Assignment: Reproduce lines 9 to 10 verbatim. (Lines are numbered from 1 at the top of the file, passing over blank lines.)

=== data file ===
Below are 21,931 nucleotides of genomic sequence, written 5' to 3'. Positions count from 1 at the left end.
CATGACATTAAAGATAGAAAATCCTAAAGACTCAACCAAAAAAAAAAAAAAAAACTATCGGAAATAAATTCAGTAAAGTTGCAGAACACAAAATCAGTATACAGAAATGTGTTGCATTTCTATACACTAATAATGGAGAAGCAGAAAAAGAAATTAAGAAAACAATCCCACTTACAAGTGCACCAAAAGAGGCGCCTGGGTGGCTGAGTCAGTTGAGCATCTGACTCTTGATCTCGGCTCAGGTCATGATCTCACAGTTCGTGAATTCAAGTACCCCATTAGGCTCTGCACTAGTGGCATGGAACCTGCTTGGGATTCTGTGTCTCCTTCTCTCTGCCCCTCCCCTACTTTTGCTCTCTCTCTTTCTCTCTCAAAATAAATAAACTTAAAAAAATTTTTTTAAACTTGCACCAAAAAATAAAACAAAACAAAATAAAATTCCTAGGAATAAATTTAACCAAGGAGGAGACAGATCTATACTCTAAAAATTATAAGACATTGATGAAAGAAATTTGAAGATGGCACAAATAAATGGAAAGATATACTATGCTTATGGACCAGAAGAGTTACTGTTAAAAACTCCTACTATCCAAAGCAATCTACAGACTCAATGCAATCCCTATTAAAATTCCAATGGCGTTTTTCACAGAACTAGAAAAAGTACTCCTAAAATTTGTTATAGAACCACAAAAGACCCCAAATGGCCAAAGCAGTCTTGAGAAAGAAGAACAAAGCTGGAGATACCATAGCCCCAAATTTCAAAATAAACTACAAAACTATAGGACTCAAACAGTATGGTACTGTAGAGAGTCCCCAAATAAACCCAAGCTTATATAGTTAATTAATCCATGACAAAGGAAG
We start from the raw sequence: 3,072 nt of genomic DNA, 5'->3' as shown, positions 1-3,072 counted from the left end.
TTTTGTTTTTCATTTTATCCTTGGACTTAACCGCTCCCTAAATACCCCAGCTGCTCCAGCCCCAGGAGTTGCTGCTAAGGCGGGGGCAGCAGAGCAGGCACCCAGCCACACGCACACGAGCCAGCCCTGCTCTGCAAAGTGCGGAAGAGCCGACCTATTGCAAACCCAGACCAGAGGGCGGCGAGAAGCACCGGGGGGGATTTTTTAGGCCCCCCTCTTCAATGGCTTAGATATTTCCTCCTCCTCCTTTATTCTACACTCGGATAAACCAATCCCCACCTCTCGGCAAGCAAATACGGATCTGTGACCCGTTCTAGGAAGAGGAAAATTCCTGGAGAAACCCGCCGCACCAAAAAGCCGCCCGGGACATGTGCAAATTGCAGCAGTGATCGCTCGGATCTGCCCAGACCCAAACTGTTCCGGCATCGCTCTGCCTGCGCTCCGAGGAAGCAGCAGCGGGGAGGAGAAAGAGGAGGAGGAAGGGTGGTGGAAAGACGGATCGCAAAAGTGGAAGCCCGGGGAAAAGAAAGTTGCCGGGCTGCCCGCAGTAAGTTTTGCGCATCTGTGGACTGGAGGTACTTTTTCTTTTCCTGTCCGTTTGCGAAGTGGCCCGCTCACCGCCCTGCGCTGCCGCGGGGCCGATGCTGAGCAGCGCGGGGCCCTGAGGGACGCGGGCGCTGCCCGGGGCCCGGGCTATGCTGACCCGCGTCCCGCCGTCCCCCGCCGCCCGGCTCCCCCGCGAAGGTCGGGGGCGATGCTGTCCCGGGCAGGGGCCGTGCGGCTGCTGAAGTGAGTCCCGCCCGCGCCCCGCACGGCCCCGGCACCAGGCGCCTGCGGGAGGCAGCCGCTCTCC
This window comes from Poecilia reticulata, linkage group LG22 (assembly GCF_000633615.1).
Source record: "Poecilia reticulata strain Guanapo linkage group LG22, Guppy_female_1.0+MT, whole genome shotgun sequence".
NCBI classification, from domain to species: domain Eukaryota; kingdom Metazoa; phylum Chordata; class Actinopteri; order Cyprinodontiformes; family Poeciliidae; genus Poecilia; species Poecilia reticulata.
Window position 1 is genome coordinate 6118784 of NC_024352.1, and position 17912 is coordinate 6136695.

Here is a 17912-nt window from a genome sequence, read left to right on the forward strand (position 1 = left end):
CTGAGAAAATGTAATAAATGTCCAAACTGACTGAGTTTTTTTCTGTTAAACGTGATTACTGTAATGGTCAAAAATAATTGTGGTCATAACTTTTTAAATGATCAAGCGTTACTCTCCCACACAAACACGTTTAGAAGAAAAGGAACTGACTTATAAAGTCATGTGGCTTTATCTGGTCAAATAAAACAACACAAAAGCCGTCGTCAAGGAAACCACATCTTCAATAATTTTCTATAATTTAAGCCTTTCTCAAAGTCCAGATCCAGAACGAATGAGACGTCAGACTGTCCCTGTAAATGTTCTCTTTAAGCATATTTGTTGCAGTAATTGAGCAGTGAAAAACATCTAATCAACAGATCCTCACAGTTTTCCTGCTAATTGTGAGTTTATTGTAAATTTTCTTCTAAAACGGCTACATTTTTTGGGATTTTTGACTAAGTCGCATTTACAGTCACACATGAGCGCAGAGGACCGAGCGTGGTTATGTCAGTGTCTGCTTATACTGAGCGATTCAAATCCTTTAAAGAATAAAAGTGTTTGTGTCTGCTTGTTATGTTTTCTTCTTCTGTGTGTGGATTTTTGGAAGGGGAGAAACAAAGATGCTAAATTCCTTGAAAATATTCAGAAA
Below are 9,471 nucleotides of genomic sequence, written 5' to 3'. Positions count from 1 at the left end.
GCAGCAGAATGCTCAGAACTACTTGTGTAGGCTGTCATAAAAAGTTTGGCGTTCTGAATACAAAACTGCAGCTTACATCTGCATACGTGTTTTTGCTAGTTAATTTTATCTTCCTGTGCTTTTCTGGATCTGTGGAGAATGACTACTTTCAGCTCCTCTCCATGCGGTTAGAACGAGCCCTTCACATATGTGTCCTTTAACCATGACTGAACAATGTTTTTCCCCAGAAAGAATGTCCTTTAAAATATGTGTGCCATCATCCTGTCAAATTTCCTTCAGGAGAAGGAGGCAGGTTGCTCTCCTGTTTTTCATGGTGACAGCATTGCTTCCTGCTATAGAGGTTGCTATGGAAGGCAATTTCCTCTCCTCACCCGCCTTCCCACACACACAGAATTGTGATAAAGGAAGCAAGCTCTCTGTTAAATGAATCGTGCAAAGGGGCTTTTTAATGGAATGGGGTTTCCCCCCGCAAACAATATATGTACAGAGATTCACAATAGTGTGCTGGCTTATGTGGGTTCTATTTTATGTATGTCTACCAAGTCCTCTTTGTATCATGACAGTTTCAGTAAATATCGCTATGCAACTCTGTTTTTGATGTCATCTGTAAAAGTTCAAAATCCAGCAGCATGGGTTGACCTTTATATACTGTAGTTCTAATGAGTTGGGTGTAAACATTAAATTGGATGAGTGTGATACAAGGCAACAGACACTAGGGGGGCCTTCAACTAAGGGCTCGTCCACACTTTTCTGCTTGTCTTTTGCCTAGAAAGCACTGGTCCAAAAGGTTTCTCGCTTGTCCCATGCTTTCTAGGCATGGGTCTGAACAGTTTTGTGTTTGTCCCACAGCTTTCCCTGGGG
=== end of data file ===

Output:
Here is a 17912-nt window from a genome sequence, read left to right on the forward strand (position 1 = left end):
CTGAGAAAATGTAATAAATGTCCAAACTGACTGAGTTTTTTTCTGTTAAACGTGATTACTGTAATGGTCAAAAATAATTGTGGTCATAACTTTTTAAATGATCAAGCGTTACTCTCCCACACAAACACGTTTAGAAGAAAAGGAACTGACTTATAAAGTCATGTGGCTTTATCTGGTCAAATAAAACAACACAAAAGCCGTCGTCAAGGAAACCACATCTTCAATAATTTTCTATAATTTAAGCCTTTCTCAAAGTCCAGATCCAGAACGAATGAGACGTCAGACTGTCCCTGTAAATGTTCTCTTTAAGCATATTTGTTGCAGTAATTGAGCAGTGAAAAACATCTAATCAACAGATCCTCACAGTTTTCCTGCTAATTGTGAGTTTATTGTAAATTTTCTTCTAAAACGGCTACATTTTTTGGGATTTTTGACTAAGTCGCATTTACAGTCACACATGAGCGCAGAGGACCGAGCGTGGTTATGTCAGTGTCTGCTTATACTGAGCGATTCAAATCCTTTAAAGAATAAAAGTGTTTGTGTCTGCTTGTTATGTTTTCTTCTTCTGTGTGTGGATTTTTGGAAGGGGAGAAACAAAGATGCTAAATTCCTTGAAAATATTCAGAAA